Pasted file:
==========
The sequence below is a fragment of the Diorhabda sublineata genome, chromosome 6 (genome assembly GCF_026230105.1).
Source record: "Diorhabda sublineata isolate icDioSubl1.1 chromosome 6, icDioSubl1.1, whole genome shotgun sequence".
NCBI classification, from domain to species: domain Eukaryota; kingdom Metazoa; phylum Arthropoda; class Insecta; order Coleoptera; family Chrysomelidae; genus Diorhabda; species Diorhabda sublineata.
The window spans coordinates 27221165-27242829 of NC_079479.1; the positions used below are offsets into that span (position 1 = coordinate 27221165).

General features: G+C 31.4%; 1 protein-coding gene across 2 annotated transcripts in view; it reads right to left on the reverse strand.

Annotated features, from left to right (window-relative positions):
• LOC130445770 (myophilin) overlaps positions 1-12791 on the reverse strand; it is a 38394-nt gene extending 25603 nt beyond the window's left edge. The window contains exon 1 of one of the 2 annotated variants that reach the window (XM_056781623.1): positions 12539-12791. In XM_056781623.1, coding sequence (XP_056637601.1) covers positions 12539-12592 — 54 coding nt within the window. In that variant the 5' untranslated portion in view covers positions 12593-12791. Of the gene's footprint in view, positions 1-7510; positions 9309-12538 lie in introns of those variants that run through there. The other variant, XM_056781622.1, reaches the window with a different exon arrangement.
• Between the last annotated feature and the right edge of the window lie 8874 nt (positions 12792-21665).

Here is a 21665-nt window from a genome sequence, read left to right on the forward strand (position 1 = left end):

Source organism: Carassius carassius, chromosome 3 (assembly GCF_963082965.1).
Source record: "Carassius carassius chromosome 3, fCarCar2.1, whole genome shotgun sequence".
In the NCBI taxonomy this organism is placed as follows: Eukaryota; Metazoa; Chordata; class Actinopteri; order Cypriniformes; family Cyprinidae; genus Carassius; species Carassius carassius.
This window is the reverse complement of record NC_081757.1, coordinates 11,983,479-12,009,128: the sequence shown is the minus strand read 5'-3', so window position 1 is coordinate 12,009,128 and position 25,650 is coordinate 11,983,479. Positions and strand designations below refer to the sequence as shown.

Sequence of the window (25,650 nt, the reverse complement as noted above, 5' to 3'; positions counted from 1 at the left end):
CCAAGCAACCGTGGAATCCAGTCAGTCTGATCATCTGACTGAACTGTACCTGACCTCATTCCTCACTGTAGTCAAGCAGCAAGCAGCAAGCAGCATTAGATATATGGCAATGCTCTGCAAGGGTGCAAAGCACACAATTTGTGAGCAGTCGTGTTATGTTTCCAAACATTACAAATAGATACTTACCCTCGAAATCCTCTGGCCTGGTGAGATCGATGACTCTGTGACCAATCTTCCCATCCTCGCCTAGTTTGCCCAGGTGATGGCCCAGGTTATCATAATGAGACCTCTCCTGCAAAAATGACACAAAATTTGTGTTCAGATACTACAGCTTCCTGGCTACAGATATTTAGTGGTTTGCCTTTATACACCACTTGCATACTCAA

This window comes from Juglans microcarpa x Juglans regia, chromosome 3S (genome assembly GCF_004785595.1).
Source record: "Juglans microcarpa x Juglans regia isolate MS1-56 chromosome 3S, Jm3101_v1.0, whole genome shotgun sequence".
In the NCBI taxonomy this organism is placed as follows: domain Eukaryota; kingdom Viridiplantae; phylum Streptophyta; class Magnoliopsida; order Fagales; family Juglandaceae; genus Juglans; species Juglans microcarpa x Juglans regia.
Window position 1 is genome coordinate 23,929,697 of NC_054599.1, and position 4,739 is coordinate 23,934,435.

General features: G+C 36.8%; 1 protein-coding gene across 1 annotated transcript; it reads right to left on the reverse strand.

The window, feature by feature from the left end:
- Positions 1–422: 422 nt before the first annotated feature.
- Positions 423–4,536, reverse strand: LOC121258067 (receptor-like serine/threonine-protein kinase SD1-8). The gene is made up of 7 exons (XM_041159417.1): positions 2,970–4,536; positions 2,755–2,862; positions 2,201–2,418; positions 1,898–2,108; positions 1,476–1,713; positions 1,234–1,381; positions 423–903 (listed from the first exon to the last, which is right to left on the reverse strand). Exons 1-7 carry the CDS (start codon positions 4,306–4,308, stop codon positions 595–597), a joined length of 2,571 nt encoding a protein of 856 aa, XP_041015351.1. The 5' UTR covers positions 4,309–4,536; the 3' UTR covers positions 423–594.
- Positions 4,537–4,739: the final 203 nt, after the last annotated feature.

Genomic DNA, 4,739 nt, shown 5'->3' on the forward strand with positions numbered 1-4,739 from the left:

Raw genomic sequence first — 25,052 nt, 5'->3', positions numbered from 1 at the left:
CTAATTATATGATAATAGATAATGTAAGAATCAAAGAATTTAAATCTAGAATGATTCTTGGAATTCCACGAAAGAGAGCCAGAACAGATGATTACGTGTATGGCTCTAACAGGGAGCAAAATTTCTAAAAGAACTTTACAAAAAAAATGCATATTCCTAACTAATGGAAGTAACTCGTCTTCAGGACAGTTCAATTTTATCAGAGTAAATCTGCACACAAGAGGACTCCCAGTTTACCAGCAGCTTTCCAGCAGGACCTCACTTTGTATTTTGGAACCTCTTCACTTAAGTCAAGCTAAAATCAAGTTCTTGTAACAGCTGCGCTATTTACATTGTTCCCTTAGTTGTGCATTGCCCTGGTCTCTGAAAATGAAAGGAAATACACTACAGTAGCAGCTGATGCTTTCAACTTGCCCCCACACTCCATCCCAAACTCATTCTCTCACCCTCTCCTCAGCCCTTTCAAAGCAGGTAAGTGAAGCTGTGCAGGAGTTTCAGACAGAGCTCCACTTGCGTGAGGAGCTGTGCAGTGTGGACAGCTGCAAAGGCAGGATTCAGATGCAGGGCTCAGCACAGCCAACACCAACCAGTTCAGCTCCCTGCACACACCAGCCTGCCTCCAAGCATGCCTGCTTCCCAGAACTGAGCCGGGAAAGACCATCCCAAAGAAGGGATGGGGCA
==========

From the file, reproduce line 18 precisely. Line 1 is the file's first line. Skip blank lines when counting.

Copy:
In the NCBI taxonomy this organism is placed as follows: domain Eukaryota; kingdom Viridiplantae; phylum Streptophyta; class Magnoliopsida; order Fagales; family Juglandaceae; genus Juglans; species Juglans microcarpa x Juglans regia.